Although perched on a grassy knoll, we were innocent of taking down two Guanche kings. Their absence at the edge of the Basilica Plaza in Candelaria was caused by the constant undermining crash of waves. The gap still looked strange from a steep path curling up behind the church tower but we could see the coast was clear to head south on the Sanmarines trail.

Crumbling mountain edges had to be respected but the way forward was beckoning us to follow. The sea breeze, call of the gulls, and the glint of the ocean induced a feeling of peace and solitude. Tufts of tabaiba plants looked like a green moss from a distance but  closer up they clung to any inviting rock face at the steepest of angles.

Samarines beach had a well trodden track meandering down and up through a small cove. Sprayed by the waves it looked refreshing but big razor sharp rocks lurked not far below the surface. The coast was always close to us but on cresting the next hill, the path ran close to the industrial estate. At one stage a detour to the main road was the best option before cutting down the wider rocky stretch that channelled us down tino Playa de Viuda (Widows Beach) a small fishing hamlet. Weather beaten dwellings seemed to be breathing in away from the  eager grasp of the sea. The tides had clearly knocked on a few doors and even the wooden barriers looked pickled by the salty swell.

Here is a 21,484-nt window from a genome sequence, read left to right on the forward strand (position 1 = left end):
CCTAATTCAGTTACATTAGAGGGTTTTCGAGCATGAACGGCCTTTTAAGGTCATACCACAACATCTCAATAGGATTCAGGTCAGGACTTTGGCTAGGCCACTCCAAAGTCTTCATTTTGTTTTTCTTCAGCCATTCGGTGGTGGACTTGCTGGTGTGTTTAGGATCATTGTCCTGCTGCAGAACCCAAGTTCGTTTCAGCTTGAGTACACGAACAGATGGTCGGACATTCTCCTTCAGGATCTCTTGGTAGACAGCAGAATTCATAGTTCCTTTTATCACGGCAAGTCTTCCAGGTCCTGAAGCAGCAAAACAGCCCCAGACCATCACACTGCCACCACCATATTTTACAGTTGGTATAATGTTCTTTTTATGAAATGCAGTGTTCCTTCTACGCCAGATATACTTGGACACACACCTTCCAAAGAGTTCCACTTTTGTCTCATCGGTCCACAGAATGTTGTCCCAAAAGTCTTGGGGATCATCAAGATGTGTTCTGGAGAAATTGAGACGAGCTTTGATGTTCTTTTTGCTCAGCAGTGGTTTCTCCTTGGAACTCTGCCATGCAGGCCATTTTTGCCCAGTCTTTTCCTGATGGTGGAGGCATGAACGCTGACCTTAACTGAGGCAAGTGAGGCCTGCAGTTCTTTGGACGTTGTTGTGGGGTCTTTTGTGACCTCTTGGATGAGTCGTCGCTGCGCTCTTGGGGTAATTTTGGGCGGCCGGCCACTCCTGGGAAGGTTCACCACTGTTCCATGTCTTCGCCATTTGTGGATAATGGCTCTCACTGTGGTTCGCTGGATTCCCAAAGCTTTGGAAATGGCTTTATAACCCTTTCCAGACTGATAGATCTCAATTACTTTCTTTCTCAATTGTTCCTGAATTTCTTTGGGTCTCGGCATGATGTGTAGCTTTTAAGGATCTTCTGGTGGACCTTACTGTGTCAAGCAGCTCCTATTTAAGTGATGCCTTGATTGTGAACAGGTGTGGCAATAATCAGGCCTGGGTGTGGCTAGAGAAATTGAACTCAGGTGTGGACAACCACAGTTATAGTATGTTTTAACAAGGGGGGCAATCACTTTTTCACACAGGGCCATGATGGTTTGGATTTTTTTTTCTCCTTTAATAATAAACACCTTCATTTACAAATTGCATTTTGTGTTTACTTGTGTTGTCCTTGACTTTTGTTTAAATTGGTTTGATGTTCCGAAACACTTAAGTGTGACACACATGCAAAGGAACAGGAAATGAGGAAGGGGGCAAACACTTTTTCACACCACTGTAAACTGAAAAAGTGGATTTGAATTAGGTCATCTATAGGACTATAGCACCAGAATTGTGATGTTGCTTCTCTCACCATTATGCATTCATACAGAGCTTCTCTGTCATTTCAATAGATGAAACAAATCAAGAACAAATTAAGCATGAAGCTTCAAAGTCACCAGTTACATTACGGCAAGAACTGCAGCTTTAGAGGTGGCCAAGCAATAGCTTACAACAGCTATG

Further along, El Socorro welcomed us with its choice of a sandy cove or a wilder surfers beach. In busier times, a couple of shacks, near the mural of the Virgen, would be seling drinks and snacks. Crunching pebbles were denied the pleasure of making their mark on polished boards that were looking to ride the waves. Old low level crumbling homes blended in as lava marked the start of the Malpais de Guimar. We were a mere 10,000 years late for the volcanic flow but picked our way along paralell to the sea. Our  gratitude to the dedicated path maker s soared with each step.

El Puertito de Guimar was getting nearer as the sea served up increasing driftwood. looking inland we could see the motorway linking Santa Cruz with the south, and Montaña Grande spreading to the junction up to the historic heart of Guimar in the hills. As we left the lava behind, young explorerswere led by family over the threshold to sample the legacy of the past ages. It´s hard not to be inspired by the dramatic intrusion from beneath the earth.

Twin Peaks, Terraces, And Tiles As Ifonche Drops In On Arona

Tilling the chalky volcanic soil may have looked like a thankless task but the beauty emerging through the haze of a calima was priceless. The mineral rich jable plays a big part in producing the distinctive wines of Vilaflor and the other crops of Tenerife. It´s a great insulator and keeps the  warmth in the ground